A moment of humility for a weekend day. The world is big and complicated. If everything was as simple as it seems on the surface, we’d all be bored, lounging around in our flying cars.
xkcd today takes the actually Hurricane Center Advisories from 2005 (when we ran out of letters) and draws the narrative. The results are hilarious.
Now we just need to figure out how to get there.
Thanks to XKCD for making this Radiation Chart available on the web. This will help you visualize and understand the various levels of radiation. Simple things to know, you get 3x the amount of radiation by living 50 miles from a Coal plant than you do from living 50 miles from a Nuke plant.
It’s an oldie but goodie, and good as a mantra when things like Galileowaswrong.com pop up on the internet (no, I’m not making that a hot link, that level of ignorance shouldn’t get the google rankings).
If after 400 years there are still groups that refute centuries of evidence, it is little wonder that solid scientific findings of the last 50 years still have deniers and opponents. Given a couple more centuries, most will come around, and the rest, well, PT Barnum had a few things to say about them.
Lemley gives example after example of this trend. Broadcasters opposed those rogue cable operators when they first appeared; now they demand carriage. The VCR, opposed as a “Boston strangler” of the movie industry, became a huge cash cow, one milked for decades by that same industry. Radio’s free broadcasts would destroy recorded gramophone music; except that the radio actually became one of recorded music’s most important publicity machines.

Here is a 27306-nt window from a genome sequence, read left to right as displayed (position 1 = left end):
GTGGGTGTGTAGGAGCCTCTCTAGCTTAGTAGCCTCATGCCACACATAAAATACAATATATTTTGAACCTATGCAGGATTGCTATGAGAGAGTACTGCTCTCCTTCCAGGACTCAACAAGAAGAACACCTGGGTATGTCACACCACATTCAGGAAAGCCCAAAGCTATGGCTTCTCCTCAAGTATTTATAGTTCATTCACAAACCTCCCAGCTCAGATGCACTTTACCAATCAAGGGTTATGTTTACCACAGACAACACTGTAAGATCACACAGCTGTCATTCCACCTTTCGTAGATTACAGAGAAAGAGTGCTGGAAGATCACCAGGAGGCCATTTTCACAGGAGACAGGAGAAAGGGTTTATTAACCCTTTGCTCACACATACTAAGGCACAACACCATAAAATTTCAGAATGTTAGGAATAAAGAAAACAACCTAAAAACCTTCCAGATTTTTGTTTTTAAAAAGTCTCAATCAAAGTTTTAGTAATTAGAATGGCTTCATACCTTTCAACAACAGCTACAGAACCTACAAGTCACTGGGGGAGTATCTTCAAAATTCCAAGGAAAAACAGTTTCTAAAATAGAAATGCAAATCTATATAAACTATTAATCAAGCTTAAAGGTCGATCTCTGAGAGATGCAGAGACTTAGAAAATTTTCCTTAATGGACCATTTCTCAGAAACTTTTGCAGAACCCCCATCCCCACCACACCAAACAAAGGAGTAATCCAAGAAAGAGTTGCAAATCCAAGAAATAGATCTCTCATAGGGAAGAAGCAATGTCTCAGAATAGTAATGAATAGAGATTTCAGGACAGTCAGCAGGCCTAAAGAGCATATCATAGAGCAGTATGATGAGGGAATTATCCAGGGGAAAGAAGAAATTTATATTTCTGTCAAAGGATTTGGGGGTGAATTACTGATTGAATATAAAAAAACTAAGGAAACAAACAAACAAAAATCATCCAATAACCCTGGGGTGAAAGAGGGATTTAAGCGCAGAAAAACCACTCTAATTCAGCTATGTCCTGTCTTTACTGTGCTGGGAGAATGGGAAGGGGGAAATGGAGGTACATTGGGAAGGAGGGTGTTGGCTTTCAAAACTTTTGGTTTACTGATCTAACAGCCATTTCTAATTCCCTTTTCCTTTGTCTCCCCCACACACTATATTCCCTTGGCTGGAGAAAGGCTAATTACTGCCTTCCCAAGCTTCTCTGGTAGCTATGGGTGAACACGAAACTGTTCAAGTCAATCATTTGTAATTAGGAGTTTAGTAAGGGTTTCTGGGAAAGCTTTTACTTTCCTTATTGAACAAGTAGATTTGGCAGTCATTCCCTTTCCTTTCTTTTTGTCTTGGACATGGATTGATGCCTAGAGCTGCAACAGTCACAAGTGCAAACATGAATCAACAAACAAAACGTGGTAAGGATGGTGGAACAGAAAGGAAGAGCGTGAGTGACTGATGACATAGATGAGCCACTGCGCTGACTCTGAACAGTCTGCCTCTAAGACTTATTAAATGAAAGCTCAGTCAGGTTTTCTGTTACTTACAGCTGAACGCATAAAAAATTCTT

Lemley isn’t trying to sell anyone false comfort. Things might not be all right for many established businesses. But creativity carries on.
The content industry “has a Chicken Little problem,” he says. “It may, in fact, be the case that the sky is falling. But, if you claim that the sky is falling whenever a new technology threatens an existing business model, the rest of the world can be forgiven for not believeing you when you claim that this time around it’s going to be different than all of the other times. Now, let’s be clear, each one of these technologies changed the business model of the industry. They caused certain revenue streams to decline. But they also opened up new ones.”
The whole Ars article is great, and it plays into my personal Munroe rule, which is any presentation of that includes an xkcd comic is a winner.